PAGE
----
Lab Faculty Co-Director, Ryan Calo, testified before the U.S. Senate Committee on Commerce, Science, and Transportation at a hearing exploring augmented reality. Watch the hearing here and read his testimony below.
“Chairman Thune, Ranking Member Nelson, and Members of the Committee, thank you for the opportunity to discuss the promise and perils of augmented reality.
Augmented reality (AR) refers to a mobile or embedded technology that senses, processes, and outputs data in real time, recognizes and tracks real-world objects, and provides contextual information by supplementing—or in some cases, replacing—human senses. AR differs from so-called virtual reality in that AR users continue to experience most of their physical environment. AR has many positive applications, from training tomorrow’s workforce, to empowering people with disabilities. But the technology also raises novel or acute policy concerns that companies and policymakers must address if AR is to be widely adopted and positively affect American society.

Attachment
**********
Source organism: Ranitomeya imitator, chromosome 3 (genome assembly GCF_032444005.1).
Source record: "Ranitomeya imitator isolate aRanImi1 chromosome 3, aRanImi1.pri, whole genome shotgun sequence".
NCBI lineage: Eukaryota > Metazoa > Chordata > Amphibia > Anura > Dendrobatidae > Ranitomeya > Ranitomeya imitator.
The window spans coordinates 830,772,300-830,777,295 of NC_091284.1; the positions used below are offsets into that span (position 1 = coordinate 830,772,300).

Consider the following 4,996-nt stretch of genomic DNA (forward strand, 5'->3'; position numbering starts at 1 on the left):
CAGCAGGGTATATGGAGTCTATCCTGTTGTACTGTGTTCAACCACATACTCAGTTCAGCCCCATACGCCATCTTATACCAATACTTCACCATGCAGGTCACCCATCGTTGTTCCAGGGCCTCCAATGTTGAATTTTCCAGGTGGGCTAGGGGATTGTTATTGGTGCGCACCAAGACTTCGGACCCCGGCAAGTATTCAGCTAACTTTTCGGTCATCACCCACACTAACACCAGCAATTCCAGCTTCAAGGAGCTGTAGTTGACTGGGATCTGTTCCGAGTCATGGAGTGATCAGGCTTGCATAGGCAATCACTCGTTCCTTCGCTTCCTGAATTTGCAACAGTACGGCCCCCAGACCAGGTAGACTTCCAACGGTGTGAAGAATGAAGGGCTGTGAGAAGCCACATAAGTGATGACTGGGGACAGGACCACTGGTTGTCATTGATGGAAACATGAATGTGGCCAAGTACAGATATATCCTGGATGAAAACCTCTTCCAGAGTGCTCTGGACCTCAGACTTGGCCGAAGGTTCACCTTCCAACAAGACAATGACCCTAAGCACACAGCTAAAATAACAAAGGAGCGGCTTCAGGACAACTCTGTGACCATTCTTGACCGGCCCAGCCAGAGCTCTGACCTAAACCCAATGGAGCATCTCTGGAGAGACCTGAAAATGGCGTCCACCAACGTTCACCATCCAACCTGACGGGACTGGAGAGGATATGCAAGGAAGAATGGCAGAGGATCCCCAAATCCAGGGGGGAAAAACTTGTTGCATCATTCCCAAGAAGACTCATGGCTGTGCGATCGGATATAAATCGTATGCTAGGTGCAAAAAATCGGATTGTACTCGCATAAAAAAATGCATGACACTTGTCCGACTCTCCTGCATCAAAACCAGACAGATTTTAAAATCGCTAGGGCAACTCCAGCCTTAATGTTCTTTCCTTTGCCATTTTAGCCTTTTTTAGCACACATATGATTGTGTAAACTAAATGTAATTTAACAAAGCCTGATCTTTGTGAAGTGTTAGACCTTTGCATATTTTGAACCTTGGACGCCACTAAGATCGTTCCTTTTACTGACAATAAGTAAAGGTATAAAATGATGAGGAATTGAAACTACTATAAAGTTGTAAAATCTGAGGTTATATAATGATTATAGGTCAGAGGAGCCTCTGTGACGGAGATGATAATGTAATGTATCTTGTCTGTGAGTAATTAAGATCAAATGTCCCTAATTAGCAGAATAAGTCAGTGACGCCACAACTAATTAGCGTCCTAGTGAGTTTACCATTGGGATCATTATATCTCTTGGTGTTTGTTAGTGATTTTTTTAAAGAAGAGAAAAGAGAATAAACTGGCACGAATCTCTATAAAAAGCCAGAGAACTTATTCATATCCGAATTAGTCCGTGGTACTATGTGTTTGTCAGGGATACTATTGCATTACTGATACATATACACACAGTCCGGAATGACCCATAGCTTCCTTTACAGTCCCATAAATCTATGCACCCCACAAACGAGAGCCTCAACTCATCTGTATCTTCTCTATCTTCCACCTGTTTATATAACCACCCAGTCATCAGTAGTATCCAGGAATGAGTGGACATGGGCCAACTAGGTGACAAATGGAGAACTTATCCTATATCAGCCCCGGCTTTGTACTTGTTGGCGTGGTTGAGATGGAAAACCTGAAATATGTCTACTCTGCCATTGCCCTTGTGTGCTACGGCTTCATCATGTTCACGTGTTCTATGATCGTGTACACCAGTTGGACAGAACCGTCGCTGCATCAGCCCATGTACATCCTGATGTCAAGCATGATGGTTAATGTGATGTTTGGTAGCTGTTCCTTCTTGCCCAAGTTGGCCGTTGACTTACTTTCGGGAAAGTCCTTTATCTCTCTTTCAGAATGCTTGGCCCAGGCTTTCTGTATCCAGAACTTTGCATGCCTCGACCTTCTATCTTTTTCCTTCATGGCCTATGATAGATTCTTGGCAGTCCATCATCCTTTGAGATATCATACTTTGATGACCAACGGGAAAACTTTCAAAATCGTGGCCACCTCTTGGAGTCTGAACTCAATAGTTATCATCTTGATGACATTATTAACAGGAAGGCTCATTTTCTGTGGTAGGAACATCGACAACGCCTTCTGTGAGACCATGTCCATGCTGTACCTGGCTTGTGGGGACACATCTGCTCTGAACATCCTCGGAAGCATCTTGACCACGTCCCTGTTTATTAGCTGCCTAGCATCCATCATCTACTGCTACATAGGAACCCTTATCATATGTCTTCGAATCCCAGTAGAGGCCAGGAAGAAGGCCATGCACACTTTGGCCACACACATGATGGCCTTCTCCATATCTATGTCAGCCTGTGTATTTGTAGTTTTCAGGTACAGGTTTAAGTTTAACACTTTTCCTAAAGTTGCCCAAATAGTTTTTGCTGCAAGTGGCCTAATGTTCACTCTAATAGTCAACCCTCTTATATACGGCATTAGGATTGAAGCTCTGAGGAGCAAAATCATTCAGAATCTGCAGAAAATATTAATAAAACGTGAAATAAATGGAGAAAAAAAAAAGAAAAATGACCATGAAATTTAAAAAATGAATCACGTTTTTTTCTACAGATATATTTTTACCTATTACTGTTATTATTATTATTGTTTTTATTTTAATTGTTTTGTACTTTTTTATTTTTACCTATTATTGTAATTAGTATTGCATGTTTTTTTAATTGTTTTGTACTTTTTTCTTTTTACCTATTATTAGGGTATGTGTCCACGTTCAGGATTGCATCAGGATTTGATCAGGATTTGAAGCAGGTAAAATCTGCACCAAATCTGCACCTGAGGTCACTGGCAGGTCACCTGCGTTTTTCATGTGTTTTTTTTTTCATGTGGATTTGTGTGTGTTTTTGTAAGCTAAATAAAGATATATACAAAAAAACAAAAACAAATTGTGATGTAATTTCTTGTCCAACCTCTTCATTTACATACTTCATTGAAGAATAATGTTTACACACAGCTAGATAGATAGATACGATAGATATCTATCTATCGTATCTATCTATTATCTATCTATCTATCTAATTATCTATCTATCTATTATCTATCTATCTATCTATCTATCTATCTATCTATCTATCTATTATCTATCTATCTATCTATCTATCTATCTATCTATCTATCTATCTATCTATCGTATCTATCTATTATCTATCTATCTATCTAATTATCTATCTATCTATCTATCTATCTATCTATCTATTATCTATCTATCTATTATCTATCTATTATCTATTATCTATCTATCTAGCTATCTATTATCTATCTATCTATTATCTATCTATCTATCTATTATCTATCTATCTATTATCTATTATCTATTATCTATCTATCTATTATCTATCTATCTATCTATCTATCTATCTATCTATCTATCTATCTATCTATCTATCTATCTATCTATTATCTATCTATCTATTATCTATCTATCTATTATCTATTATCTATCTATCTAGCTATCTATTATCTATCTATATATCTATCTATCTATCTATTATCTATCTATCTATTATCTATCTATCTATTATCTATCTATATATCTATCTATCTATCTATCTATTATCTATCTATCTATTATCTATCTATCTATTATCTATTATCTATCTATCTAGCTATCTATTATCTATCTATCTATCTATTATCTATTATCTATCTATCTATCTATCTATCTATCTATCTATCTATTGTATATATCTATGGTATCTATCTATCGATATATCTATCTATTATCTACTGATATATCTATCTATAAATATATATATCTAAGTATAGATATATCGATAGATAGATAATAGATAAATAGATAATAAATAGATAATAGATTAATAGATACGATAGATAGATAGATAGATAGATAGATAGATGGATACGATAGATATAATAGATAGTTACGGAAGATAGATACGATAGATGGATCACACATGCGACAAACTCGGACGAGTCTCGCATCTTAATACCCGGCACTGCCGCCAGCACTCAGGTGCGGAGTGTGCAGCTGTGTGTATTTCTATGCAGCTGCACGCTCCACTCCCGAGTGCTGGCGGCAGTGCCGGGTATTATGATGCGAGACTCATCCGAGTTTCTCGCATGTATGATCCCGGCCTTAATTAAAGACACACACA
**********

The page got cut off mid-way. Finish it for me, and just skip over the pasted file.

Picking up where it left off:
The UW Tech Policy Lab is a unique, interdisciplinary research unit at the University of Washington that aims to help policymakers develop wise and inclusive technology policy. We have studied AR and its impact on diverse populations and discuss our findings in detail in the appended whitepaper Augmented Reality: A Technology and Policy Primer.
Our research suggests that AR raises a variety of question of law and policy, including around privacy, free speech, and novel forms of distraction and discrimination. For example: Will the constant recording of a user’s environment give hackers, companies, and government unparalleled access to the bedroom, the boardroom, and other private spaces? Could the superimposition of information over reality render the AR user vulnerable or unsafe? And are there situations—such as job interviews—where knowing everything about an individual could result in discrimination or subject the AR user to legal liability? Industry must design AR products with these and many other questions in mind.
Thank you again for the interest in our research and the opportunity to appear before the Committee. I look forward to your questions.”